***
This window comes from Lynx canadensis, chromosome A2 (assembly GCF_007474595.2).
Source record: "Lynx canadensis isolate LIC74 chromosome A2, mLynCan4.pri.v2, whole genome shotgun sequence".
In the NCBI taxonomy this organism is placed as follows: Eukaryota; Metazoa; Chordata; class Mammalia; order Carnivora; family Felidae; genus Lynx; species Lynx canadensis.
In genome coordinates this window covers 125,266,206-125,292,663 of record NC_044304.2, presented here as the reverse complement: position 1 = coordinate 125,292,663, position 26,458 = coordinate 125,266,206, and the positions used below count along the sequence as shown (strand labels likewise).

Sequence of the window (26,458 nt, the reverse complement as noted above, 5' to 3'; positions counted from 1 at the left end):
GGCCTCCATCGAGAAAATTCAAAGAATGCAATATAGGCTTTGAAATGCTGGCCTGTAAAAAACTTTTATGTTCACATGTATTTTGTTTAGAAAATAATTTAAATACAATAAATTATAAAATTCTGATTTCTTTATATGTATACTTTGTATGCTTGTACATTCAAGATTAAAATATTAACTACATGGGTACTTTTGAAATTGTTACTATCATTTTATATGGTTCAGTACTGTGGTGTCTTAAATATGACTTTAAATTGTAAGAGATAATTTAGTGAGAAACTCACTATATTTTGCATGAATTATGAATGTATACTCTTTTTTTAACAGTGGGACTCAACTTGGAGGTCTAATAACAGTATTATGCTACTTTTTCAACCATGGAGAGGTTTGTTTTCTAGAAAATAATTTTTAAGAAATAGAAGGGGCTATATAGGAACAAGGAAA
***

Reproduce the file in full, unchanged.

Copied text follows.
This window comes from Lynx canadensis, chromosome A2 (assembly GCF_007474595.2).
Source record: "Lynx canadensis isolate LIC74 chromosome A2, mLynCan4.pri.v2, whole genome shotgun sequence".
In the NCBI taxonomy this organism is placed as follows: Eukaryota; Metazoa; Chordata; class Mammalia; order Carnivora; family Felidae; genus Lynx; species Lynx canadensis.
In genome coordinates this window covers 125,266,206-125,292,663 of record NC_044304.2, presented here as the reverse complement: position 1 = coordinate 125,292,663, position 26,458 = coordinate 125,266,206, and the positions used below count along the sequence as shown (strand labels likewise).

Sequence of the window (26,458 nt, the reverse complement as noted above, 5' to 3'; positions counted from 1 at the left end):
GGCCTCCATCGAGAAAATTCAAAGAATGCAATATAGGCTTTGAAATGCTGGCCTGTAAAAAACTTTTATGTTCACATGTATTTTGTTTAGAAAATAATTTAAATACAATAAATTATAAAATTCTGATTTCTTTATATGTATACTTTGTATGCTTGTACATTCAAGATTAAAATATTAACTACATGGGTACTTTTGAAATTGTTACTATCATTTTATATGGTTCAGTACTGTGGTGTCTTAAATATGACTTTAAATTGTAAGAGATAATTTAGTGAGAAACTCACTATATTTTGCATGAATTATGAATGTATACTCTTTTTTTAACAGTGGGACTCAACTTGGAGGTCTAATAACAGTATTATGCTACTTTTTCAACCATGGAGAGGTTTGTTTTCTAGAAAATAATTTTTAAGAAATAGAAGGGGCTATATAGGAACAAGGAAA